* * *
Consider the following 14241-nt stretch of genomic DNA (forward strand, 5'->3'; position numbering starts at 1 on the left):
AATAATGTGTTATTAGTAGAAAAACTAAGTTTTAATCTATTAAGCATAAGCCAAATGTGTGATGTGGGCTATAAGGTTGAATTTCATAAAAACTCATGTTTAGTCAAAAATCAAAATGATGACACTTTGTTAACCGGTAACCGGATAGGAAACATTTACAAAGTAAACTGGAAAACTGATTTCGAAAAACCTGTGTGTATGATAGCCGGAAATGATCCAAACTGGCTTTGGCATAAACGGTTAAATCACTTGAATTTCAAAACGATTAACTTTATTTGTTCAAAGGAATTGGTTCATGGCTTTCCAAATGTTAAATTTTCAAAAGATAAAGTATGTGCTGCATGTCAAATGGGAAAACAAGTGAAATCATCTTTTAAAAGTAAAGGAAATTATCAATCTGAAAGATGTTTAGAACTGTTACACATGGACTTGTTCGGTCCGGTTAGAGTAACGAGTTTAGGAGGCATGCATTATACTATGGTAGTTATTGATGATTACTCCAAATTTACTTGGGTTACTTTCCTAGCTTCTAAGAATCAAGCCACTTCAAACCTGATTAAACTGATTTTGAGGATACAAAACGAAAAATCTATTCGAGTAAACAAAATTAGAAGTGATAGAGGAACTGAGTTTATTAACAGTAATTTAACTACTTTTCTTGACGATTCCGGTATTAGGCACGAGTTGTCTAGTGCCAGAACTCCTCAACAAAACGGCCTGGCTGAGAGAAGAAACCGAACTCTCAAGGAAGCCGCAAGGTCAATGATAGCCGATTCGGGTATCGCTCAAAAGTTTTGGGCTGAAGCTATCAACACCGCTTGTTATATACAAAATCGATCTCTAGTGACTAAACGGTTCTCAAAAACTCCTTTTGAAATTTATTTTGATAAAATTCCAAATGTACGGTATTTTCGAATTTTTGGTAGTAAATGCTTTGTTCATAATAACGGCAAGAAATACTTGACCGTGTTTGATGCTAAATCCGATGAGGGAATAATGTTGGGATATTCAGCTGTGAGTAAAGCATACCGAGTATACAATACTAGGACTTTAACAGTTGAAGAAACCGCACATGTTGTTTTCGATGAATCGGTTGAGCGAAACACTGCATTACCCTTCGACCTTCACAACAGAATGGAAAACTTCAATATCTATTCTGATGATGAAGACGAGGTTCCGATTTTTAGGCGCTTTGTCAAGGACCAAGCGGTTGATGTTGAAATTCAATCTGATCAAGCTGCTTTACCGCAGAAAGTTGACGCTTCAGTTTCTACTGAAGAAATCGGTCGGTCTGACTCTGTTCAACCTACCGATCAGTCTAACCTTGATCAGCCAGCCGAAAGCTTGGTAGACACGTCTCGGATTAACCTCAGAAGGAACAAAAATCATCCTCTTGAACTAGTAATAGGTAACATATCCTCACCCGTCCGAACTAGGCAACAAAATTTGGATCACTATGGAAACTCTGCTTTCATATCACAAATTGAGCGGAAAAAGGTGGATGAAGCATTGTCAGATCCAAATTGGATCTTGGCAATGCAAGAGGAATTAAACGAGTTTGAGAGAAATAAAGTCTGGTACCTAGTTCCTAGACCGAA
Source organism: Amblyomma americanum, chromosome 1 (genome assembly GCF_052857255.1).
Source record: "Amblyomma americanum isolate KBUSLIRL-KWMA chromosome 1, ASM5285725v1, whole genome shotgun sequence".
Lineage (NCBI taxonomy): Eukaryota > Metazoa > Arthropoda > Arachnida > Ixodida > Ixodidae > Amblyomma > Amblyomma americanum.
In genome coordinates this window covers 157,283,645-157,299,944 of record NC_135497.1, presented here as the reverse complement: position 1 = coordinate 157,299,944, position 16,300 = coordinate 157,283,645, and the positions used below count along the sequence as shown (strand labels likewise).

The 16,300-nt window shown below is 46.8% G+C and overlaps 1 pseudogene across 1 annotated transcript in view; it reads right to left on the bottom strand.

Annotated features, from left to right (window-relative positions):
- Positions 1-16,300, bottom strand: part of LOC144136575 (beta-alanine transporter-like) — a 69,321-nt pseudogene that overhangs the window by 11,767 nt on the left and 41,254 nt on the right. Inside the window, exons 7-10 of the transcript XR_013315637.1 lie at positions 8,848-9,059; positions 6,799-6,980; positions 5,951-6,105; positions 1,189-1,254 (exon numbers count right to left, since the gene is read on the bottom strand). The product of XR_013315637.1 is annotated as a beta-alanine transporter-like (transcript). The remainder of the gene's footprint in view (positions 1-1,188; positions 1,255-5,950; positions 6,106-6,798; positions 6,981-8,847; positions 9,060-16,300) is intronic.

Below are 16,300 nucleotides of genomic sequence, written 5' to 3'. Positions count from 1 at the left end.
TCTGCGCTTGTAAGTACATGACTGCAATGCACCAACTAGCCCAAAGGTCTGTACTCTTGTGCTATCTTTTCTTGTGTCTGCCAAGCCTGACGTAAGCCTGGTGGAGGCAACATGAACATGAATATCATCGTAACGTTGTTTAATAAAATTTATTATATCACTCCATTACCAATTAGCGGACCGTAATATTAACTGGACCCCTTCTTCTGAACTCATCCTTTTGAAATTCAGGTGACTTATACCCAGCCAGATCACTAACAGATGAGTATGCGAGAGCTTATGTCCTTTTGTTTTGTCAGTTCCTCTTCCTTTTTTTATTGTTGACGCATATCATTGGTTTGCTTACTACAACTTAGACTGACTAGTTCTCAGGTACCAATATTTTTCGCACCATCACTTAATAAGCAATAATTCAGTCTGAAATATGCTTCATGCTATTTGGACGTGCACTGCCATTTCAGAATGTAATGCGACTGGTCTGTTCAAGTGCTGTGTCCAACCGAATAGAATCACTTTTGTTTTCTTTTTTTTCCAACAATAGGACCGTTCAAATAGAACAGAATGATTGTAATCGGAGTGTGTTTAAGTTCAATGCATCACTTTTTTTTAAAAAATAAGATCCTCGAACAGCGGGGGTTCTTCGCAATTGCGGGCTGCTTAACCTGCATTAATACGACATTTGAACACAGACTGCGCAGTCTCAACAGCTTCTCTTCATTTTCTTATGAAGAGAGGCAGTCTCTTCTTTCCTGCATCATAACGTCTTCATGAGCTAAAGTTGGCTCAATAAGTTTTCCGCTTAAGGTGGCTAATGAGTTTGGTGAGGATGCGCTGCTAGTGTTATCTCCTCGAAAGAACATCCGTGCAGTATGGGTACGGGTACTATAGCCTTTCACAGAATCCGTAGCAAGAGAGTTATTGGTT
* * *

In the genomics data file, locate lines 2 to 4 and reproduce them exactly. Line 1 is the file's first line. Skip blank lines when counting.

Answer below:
AATAATGTGTTATTAGTAGAAAAACTAAGTTTTAATCTATTAAGCATAAGCCAAATGTGTGATGTGGGCTATAAGGTTGAATTTCATAAAAACTCATGTTTAGTCAAAAATCAAAATGATGACACTTTGTTAACCGGTAACCGGATAGGAAACATTTACAAAGTAAACTGGAAAACTGATTTCGAAAAACCTGTGTGTATGATAGCCGGAAATGATCCAAACTGGCTTTGGCATAAACGGTTAAATCACTTGAATTTCAAAACGATTAACTTTATTTGTTCAAAGGAATTGGTTCATGGCTTTCCAAATGTTAAATTTTCAAAAGATAAAGTATGTGCTGCATGTCAAATGGGAAAACAAGTGAAATCATCTTTTAAAAGTAAAGGAAATTATCAATCTGAAAGATGTTTAGAACTGTTACACATGGACTTGTTCGGTCCGGTTAGAGTAACGAGTTTAGGAGGCATGCATTATACTATGGTAGTTATTGATGATTACTCCAAATTTACTTGGGTTACTTTCCTAGCTTCTAAGAATCAAGCCACTTCAAACCTGATTAAACTGATTTTGAGGATACAAAACGAAAAATCTATTCGAGTAAACAAAATTAGAAGTGATAGAGGAACTGAGTTTATTAACAGTAATTTAACTACTTTTCTTGACGATTCCGGTATTAGGCACGAGTTGTCTAGTGCCAGAACTCCTCAACAAAACGGCCTGGCTGAGAGAAGAAACCGAACTCTCAAGGAAGCCGCAAGGTCAATGATAGCCGATTCGGGTATCGCTCAAAAGTTTTGGGCTGAAGCTATCAACACCGCTTGTTATATACAAAATCGATCTCTAGTGACTAAACGGTTCTCAAAAACTCCTTTTGAAATTTATTTTGATAAAATTCCAAATGTACGGTATTTTCGAATTTTTGGTAGTAAATGCTTTGTTCATAATAACGGCAAGAAATACTTGACCGTGTTTGATGCTAAATCCGATGAGGGAATAATGTTGGGATATTCAGCTGTGAGTAAAGCATACCGAGTATACAATACTAGGACTTTAACAGTTGAAGAAACCGCACATGTTGTTTTCGATGAATCGGTTGAGCGAAACACTGCATTACCCTTCGACCTTCACAACAGAATGGAAAACTTCAATATCTATTCTGATGATGAAGACGAGGTTCCGATTTTTAGGCGCTTTGTCAAGGACCAAGCGGTTGATGTTGAAATTCAATCTGATCAAGCTGCTTTACCGCAGAAAGTTGACGCTTCAGTTTCTACTGAAGAAATCGGTCGGTCTGACTCTGTTCAACCTACCGATCAGTCTAACCTTGATCAGCCAGCCGAAAGCTTGGTAGACACGTCTCGGATTAACCTCAGAAGGAACAAAAATCATCCTCTTGAACTAGTAATAGGTAACATATCCTCACCCGTCCGAACTAGGCAACAAAATTTGGATCACTATGGAAACTCTGCTTTCATATCACAAATTGAGCGGAAAAAGGTGGATGAAGCATTGTCAGATCCAAATTGGATCTTGGCAATGCAAGAGGAATTAAACGAGTTTGAGAGAAATAAAGTCTGGTACCTAGTTCCTAGACCGAA
Source organism: Amblyomma americanum, chromosome 1 (genome assembly GCF_052857255.1).
Source record: "Amblyomma americanum isolate KBUSLIRL-KWMA chromosome 1, ASM5285725v1, whole genome shotgun sequence".